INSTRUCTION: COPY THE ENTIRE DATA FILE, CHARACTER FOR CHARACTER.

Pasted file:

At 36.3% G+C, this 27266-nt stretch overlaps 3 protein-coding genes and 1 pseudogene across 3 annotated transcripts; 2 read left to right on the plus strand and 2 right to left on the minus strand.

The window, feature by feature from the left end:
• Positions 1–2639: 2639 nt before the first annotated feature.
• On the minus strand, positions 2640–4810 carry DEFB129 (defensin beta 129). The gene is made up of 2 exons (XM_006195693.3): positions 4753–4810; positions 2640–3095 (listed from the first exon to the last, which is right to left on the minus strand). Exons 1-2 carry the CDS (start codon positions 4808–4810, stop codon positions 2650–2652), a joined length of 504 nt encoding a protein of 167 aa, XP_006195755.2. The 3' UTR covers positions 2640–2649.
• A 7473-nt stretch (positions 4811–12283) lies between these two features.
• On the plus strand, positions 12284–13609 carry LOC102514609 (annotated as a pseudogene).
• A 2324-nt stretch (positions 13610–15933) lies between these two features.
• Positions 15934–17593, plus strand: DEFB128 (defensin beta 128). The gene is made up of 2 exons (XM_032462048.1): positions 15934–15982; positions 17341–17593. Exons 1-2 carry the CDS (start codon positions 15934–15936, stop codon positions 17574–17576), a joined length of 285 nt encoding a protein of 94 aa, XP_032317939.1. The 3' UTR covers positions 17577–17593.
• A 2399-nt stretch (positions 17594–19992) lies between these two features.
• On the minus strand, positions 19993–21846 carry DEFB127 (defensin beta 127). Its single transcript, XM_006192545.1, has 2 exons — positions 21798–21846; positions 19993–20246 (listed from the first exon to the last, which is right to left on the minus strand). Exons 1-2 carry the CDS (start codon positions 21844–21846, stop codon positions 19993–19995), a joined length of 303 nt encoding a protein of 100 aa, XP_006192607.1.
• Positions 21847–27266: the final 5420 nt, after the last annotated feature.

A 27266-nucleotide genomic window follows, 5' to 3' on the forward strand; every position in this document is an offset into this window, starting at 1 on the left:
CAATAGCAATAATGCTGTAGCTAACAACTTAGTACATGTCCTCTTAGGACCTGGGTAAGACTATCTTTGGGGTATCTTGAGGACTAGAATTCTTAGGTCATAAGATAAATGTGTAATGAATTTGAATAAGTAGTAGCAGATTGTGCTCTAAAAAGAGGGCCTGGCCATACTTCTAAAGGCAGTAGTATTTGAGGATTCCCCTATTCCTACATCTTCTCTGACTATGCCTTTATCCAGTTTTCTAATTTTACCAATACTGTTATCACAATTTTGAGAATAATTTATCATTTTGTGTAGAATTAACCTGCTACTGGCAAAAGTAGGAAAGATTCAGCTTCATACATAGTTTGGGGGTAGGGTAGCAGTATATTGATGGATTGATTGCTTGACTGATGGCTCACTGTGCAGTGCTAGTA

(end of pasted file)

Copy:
At 36.3% G+C, this 27266-nt stretch overlaps 3 protein-coding genes and 1 pseudogene across 3 annotated transcripts; 2 read left to right on the plus strand and 2 right to left on the minus strand.

The window, feature by feature from the left end:
• Positions 1–2639: 2639 nt before the first annotated feature.
• On the minus strand, positions 2640–4810 carry DEFB129 (defensin beta 129). The gene is made up of 2 exons (XM_006195693.3): positions 4753–4810; positions 2640–3095 (listed from the first exon to the last, which is right to left on the minus strand). Exons 1-2 carry the CDS (start codon positions 4808–4810, stop codon positions 2650–2652), a joined length of 504 nt encoding a protein of 167 aa, XP_006195755.2. The 3' UTR covers positions 2640–2649.
• A 7473-nt stretch (positions 4811–12283) lies between these two features.
• On the plus strand, positions 12284–13609 carry LOC102514609 (annotated as a pseudogene).
• A 2324-nt stretch (positions 13610–15933) lies between these two features.
• Positions 15934–17593, plus strand: DEFB128 (defensin beta 128). The gene is made up of 2 exons (XM_032462048.1): positions 15934–15982; positions 17341–17593. Exons 1-2 carry the CDS (start codon positions 15934–15936, stop codon positions 17574–17576), a joined length of 285 nt encoding a protein of 94 aa, XP_032317939.1. The 3' UTR covers positions 17577–17593.
• A 2399-nt stretch (positions 17594–19992) lies between these two features.
• On the minus strand, positions 19993–21846 carry DEFB127 (defensin beta 127). Its single transcript, XM_006192545.1, has 2 exons — positions 21798–21846; positions 19993–20246 (listed from the first exon to the last, which is right to left on the minus strand). Exons 1-2 carry the CDS (start codon positions 21844–21846, stop codon positions 19993–19995), a joined length of 303 nt encoding a protein of 100 aa, XP_006192607.1.
• Positions 21847–27266: the final 5420 nt, after the last annotated feature.

A 27266-nucleotide genomic window follows, 5' to 3' on the forward strand; every position in this document is an offset into this window, starting at 1 on the left:
CAATAGCAATAATGCTGTAGCTAACAACTTAGTACATGTCCTCTTAGGACCTGGGTAAGACTATCTTTGGGGTATCTTGAGGACTAGAATTCTTAGGTCATAAGATAAATGTGTAATGAATTTGAATAAGTAGTAGCAGATTGTGCTCTAAAAAGAGGGCCTGGCCATACTTCTAAAGGCAGTAGTATTTGAGGATTCCCCTATTCCTACATCTTCTCTGACTATGCCTTTATCCAGTTTTCTAATTTTACCAATACTGTTATCACAATTTTGAGAATAATTTATCATTTTGTGTAGAATTAACCTGCTACTGGCAAAAGTAGGAAAGATTCAGCTTCATACATAGTTTGGGGGTAGGGTAGCAGTATATTGATGGATTGATTGCTTGACTGATGGCTCACTGTGCAGTGCTAGTA